2. I think that it comes down to science versus scenic. When i was out storm chasing, for me, it was always scenic. Just to be able to see a tornado, have video of one and share my experience. The science in chasing storms is what is under debate here think. My wife and i live in North Georgia and SO many times when a warning has been issued for this area, we would take cover and go through the procedures of being ready for a tornado that could possibly be headed our way. And nothing would happen. The radar would show rotation for the area but nothing is on the ground. Chasers confirm if an actual tornado is on the ground or not and i know that the more that is known about these storms the more we can learn from them. Thus the experiments and the placement of equipment set in the path of these storms. God bless the men that were killed this past Friday and their family’s. Such a tragic event. To have another video of another tornado is pointless. What i use to do was pointless and dangerous and i should have NEVER put my life at risk for the right to say “I filmed a tornado on the ground”. I do not chase anymore. I will leave that to the scientist and the crews who have the equipment and the training for this. My life is worth more than a piece of film that might be on the 6pm news cast.

  3. The Storm Chaser’s series was cancelled after the 2011 storm season, and none of Tim Samaras’ funding had come from a television network for the past two years. He received research grants from typical sources (government and industry) and the National Geographic Society; as he had also done during the years he was one of the three or four teams featured on Storm Chasers. Mr. Samaras’ positioning probes for in-situ measurements of tornadoes was only one of his research programs (and the only one featured on Storm Chasers); and he had done that before the series featured him as well as since then. He also researched (I believe for composites manufacturers supplying the aviation industry) the response of various materials to large hail; and ultra-high-speed photography of lightning.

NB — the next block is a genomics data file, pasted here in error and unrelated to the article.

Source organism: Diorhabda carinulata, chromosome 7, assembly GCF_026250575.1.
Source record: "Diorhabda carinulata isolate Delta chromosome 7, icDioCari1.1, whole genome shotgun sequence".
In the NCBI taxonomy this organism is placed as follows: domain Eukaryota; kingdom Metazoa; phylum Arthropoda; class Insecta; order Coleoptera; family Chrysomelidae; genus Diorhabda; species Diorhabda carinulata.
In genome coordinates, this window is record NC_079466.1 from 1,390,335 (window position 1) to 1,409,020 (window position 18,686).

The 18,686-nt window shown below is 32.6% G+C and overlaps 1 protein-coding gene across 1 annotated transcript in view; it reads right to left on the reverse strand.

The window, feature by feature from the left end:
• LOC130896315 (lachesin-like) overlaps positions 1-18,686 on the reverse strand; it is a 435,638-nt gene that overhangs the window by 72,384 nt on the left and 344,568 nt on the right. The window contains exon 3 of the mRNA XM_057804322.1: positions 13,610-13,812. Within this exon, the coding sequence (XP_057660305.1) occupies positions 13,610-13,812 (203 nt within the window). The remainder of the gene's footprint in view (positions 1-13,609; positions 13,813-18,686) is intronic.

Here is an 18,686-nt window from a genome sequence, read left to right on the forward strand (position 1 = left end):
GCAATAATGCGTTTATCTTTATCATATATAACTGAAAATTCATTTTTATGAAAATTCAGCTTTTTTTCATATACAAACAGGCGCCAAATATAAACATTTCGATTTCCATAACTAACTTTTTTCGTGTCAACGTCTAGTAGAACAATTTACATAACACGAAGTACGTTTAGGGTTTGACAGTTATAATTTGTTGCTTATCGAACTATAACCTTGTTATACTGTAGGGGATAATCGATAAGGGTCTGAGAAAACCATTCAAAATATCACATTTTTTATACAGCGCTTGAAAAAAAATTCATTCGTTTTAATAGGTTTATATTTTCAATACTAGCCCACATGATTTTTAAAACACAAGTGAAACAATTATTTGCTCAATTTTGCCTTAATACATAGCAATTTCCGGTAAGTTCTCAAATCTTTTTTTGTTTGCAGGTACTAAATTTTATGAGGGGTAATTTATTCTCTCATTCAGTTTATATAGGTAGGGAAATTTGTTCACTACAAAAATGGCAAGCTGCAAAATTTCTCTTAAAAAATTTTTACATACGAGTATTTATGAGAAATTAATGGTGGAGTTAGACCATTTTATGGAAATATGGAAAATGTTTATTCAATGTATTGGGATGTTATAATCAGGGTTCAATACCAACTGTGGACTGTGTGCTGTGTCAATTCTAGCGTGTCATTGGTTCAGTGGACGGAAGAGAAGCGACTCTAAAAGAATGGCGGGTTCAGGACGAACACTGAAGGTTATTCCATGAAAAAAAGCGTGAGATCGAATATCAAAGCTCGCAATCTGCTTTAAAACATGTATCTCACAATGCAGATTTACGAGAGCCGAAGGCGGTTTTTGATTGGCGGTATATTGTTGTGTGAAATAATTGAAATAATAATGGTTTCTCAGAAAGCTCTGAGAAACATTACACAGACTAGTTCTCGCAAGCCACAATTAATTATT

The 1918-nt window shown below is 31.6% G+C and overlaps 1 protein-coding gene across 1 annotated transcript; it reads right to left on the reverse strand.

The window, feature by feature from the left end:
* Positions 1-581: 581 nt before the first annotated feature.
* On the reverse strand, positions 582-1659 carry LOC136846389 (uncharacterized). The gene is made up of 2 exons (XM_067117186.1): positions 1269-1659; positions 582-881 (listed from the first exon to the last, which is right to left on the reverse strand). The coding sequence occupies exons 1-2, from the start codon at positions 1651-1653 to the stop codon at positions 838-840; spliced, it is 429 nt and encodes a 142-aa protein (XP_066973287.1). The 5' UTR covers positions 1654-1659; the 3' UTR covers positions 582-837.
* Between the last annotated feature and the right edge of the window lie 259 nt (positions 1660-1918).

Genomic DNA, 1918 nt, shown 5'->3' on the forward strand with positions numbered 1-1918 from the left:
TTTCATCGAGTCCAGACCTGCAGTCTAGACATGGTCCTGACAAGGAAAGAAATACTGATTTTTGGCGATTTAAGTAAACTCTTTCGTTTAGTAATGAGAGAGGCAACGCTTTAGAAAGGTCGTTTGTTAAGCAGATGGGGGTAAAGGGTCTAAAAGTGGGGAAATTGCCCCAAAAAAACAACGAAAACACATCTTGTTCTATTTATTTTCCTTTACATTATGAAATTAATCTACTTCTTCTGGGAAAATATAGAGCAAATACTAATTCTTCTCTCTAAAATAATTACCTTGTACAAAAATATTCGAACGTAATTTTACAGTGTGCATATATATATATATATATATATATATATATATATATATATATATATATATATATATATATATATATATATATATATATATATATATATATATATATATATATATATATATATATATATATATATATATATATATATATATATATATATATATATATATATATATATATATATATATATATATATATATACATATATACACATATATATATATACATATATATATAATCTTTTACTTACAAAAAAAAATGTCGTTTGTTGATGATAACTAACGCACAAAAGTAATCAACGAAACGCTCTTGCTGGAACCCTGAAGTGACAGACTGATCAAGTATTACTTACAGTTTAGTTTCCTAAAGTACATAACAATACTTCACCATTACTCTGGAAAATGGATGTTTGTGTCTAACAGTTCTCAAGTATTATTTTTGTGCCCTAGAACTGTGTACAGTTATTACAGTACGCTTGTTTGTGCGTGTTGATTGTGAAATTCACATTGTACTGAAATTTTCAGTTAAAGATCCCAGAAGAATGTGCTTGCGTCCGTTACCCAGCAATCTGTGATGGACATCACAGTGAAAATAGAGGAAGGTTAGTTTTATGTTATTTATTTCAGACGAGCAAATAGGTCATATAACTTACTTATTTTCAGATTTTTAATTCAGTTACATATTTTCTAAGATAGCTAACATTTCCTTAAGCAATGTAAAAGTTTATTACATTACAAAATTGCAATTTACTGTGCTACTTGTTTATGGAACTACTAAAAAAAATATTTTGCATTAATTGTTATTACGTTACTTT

4. I just found and approved three comments. For some reason I never got notice that they were pending my approval. One was even in my spam folder, but I can’t understand why.

    I apologize to the delay in posting.

  5. How has storm chasing changed over time? When the pioneers of storm chasing got started, weather data was difficult to get and not much was known about storms. During the 1970’s, the University of Oklahoma and the National Severe Storms Laboratory began mobile storm research programs — the most notable of which was to deploy an instrumented package known as TOTO (totable tornado observatory) in the path of a tornado to verify Doppler-observed winds. It was during the 1970’s when private storm chasing began catching on, and in 1977 a small newsletter called Storm Track was started. In the early 1980’s, mobile storm research was covered by the television program “In Search Of” and later, “Nova.” By the mid to late 1980’s, many of the mobile storm research programs had ended (and TOTO was retired). Nowadays, with the exception of the recent VORTEX project, mobile storm research is confined mainly to performing precision portable radar observations to learn more about the small-scale structure of thunderstorms. Chasing as recreation, however, is blooming due to increased exposure and renewed interest through the media. Chasing has also become increasingly commercialized by hot competition for extreme storm video, increasing numbers of TV and radio station chase crews, pro photographers searching for the award-winning sky view, and even a few “safari-style” storm chase tour operations .